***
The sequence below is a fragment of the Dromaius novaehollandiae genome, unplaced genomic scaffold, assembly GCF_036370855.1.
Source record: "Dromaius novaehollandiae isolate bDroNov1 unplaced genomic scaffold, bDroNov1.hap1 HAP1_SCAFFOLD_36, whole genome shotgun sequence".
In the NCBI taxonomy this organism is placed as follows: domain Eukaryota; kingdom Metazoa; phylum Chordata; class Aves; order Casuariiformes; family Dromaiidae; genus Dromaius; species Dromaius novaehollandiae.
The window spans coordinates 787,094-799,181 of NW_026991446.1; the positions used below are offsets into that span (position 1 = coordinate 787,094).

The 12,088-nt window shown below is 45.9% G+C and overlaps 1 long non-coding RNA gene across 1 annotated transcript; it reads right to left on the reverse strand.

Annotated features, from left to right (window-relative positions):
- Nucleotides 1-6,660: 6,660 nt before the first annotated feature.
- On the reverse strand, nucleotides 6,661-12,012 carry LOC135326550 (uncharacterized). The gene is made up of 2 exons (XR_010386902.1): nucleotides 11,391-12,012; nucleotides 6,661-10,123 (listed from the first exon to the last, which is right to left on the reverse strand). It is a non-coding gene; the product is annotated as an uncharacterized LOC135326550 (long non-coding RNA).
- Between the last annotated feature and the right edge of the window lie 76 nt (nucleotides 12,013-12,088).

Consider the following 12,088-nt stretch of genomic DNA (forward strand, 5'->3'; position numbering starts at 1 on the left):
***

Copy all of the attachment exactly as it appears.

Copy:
The sequence below is a fragment of the Dromaius novaehollandiae genome, unplaced genomic scaffold, assembly GCF_036370855.1.
Source record: "Dromaius novaehollandiae isolate bDroNov1 unplaced genomic scaffold, bDroNov1.hap1 HAP1_SCAFFOLD_36, whole genome shotgun sequence".
In the NCBI taxonomy this organism is placed as follows: domain Eukaryota; kingdom Metazoa; phylum Chordata; class Aves; order Casuariiformes; family Dromaiidae; genus Dromaius; species Dromaius novaehollandiae.
The window spans coordinates 787,094-799,181 of NW_026991446.1; the positions used below are offsets into that span (position 1 = coordinate 787,094).

The 12,088-nt window shown below is 45.9% G+C and overlaps 1 long non-coding RNA gene across 1 annotated transcript; it reads right to left on the reverse strand.

Annotated features, from left to right (window-relative positions):
- Nucleotides 1-6,660: 6,660 nt before the first annotated feature.
- On the reverse strand, nucleotides 6,661-12,012 carry LOC135326550 (uncharacterized). The gene is made up of 2 exons (XR_010386902.1): nucleotides 11,391-12,012; nucleotides 6,661-10,123 (listed from the first exon to the last, which is right to left on the reverse strand). It is a non-coding gene; the product is annotated as an uncharacterized LOC135326550 (long non-coding RNA).
- Between the last annotated feature and the right edge of the window lie 76 nt (nucleotides 12,013-12,088).

Consider the following 12,088-nt stretch of genomic DNA (forward strand, 5'->3'; position numbering starts at 1 on the left):